Bonhams & Butterfields Natural History Auction

. June 12, 2008

Bonhams & Butterfields is pleased to announce the return of Natural History auctions to its San Francisco salesroom on June 22, 2008. Celebrating the tenth anniversary of these ground-breaking auctions and the 20th sale in the expansive collecting category, June’s auction features the work of famed sculptor Albert Jon ‘Zee’ Haag, dinosauria, exotic gems and minerals and meteorites.

rooster.jpgThe Décor section of the auction is highlighted by the Zeta-Azur Collection is composed of mineral art, and furniture, which incorporates and is inspired by natural minerals. Utilizing a vast store of raw gems and minerals amassed by Zee Haag over several decades, Haag and Azur Mele, a student at Rhode Island School of Design, have created numerous unique designs, which serve a variety of interior design purposes, from sculptural focal points to functional pieces of furniture. Kinetic sculptures, tables and tabletops and representational art pieces, produced from natural minerals, fossils and even meteorites, are individually conceived and created, informed by the quirky, individualistic sensibility of this father-daughter team. Named in part for Haag’s teenage daughter who helps to design, the works often incorporate iron oxide-patinated metal work and esoteric iconography. Earthy and ethereal, from first glance, the pieces from the Collection integrate human artistry with nature’s wondrous gifts from the Mineral Kingdom.

“As an artist Haag transcends modern sculpture. He moves beyond standard thought and explores true elegance while utilizing million-year-old natural material in his one-of-a-kind pieces of art and décor,” said Tom Lindgren, Consulting Director of Natural History at Bonhams & Butterfields.

Albert Jon ‘Zee’ Haag is a third-generation gem and mineral dealer. His propensity to buy, sell and collect rocks and minerals was established long before Haag was even born – his maternal grandmother Mary Stepanek and her husband Ludvick opened a gem and mineral venture in Iowa during the 1940s. Soon, their daughter Bernadine and husband Albert followed suit. Albert and Bernadine were intrepid collectors – Albert Sr. often negotiating a rope ladder down hundreds of feet into the blackness of a hand-cut mine shaft – incredibly, often with a sack of dynamite on his back and an open-flame carbide lamp on his head. Albert and Bernadine extracted some of the most beautiful wulfenite the world had ever seen and their collection can still be viewed in the Smithsonian Institutes in Washington, D.C., as well, in numerous other public and private collections worldwide.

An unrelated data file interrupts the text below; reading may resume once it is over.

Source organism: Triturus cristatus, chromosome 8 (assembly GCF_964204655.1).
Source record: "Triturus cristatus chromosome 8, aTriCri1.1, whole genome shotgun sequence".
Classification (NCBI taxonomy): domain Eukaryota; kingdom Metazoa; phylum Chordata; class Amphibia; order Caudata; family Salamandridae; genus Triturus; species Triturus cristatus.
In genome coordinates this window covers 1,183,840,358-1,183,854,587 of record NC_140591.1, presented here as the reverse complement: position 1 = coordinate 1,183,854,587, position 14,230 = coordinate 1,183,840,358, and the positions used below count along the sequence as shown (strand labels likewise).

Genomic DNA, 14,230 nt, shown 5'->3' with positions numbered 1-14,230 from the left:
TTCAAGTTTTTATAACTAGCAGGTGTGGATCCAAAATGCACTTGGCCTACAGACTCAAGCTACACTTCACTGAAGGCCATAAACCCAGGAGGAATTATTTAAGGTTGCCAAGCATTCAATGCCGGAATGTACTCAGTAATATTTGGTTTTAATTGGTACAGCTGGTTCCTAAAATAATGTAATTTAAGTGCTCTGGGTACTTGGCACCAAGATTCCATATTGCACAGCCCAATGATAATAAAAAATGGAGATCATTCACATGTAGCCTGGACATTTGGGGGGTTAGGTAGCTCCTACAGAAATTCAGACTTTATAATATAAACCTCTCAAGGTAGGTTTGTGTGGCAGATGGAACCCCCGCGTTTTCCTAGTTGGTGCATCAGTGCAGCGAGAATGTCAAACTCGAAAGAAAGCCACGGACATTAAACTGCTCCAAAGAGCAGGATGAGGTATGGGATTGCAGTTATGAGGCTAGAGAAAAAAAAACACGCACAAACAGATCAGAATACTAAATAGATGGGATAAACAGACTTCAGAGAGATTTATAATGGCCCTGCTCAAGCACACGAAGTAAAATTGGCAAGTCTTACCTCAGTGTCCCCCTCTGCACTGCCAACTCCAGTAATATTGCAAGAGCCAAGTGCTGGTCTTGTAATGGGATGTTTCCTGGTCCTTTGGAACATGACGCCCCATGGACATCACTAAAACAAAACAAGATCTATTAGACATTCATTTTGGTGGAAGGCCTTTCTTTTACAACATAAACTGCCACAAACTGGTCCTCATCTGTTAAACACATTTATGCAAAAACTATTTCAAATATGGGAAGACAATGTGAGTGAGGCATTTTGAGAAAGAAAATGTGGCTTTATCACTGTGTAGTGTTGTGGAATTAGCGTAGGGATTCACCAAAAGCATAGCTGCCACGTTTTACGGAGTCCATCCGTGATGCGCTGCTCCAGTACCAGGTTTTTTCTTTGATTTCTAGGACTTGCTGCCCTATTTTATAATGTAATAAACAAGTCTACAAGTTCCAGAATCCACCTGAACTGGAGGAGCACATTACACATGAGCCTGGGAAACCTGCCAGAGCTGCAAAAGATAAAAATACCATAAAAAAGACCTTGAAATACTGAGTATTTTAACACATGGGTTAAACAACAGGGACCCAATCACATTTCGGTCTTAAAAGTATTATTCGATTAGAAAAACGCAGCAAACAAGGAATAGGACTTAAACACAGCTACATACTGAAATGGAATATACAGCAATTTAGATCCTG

The urge to mine, trade, buy and sell unique crystals, fossils and other natural wonders was passed down to Albert and Bernie’s children as well, but none were inspired as much as Zee Haag.

In pursuit of some of the largest and most sought after pieces the world has to offer, Haag has explored diverse locales—from abandoned Mexican mine shafts, the wilds of the African Desert, the back streets of Bangkok and Puffadder, to the salons of Paris, Tokyo and New York—with numerous exotic stops in between. Haag’s collection is, not surprisingly, comprehensive featuring a wide variety of natural wonders excavated from the Earth or dropped from the heavens—in the case of his meteorites. Over the past 30-years, the Haag name has become known throughout the international gem and mineral community as a purveyor of breathtaking world-class crystals, fossils, sculptures, carvings and rough gems. According to the artists, the pieces on offer at Bonhams & Butterfields include some of the most impressive specimens he has had the pleasure of handling over the course of his career.